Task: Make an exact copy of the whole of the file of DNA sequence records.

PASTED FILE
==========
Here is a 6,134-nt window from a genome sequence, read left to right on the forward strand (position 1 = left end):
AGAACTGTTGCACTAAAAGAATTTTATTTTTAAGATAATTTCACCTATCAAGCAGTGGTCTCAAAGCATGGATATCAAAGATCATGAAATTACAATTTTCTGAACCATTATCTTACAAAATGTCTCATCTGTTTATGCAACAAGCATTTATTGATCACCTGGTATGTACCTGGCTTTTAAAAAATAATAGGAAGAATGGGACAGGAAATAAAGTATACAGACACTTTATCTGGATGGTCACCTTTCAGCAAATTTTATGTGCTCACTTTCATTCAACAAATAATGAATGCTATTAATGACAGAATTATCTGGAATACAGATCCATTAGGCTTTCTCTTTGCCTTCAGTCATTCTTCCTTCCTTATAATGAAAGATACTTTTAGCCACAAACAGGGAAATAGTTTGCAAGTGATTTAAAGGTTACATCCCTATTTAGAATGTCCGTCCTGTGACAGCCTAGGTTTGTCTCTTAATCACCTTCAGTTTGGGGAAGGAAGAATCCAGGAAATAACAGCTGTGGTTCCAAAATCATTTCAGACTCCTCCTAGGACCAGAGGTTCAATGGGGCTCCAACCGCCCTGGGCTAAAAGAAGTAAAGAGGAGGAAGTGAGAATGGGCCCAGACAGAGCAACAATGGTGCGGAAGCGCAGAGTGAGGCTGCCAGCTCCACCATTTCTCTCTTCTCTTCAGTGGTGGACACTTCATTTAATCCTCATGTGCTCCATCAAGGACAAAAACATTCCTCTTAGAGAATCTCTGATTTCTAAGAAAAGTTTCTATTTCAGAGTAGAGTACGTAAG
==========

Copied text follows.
Here is a 6,134-nt window from a genome sequence, read left to right on the forward strand (position 1 = left end):
AGAACTGTTGCACTAAAAGAATTTTATTTTTAAGATAATTTCACCTATCAAGCAGTGGTCTCAAAGCATGGATATCAAAGATCATGAAATTACAATTTTCTGAACCATTATCTTACAAAATGTCTCATCTGTTTATGCAACAAGCATTTATTGATCACCTGGTATGTACCTGGCTTTTAAAAAATAATAGGAAGAATGGGACAGGAAATAAAGTATACAGACACTTTATCTGGATGGTCACCTTTCAGCAAATTTTATGTGCTCACTTTCATTCAACAAATAATGAATGCTATTAATGACAGAATTATCTGGAATACAGATCCATTAGGCTTTCTCTTTGCCTTCAGTCATTCTTCCTTCCTTATAATGAAAGATACTTTTAGCCACAAACAGGGAAATAGTTTGCAAGTGATTTAAAGGTTACATCCCTATTTAGAATGTCCGTCCTGTGACAGCCTAGGTTTGTCTCTTAATCACCTTCAGTTTGGGGAAGGAAGAATCCAGGAAATAACAGCTGTGGTTCCAAAATCATTTCAGACTCCTCCTAGGACCAGAGGTTCAATGGGGCTCCAACCGCCCTGGGCTAAAAGAAGTAAAGAGGAGGAAGTGAGAATGGGCCCAGACAGAGCAACAATGGTGCGGAAGCGCAGAGTGAGGCTGCCAGCTCCACCATTTCTCTCTTCTCTTCAGTGGTGGACACTTCATTTAATCCTCATGTGCTCCATCAAGGACAAAAACATTCCTCTTAGAGAATCTCTGATTTCTAAGAAAAGTTTCTATTTCAGAGTAGAGTACGTAAG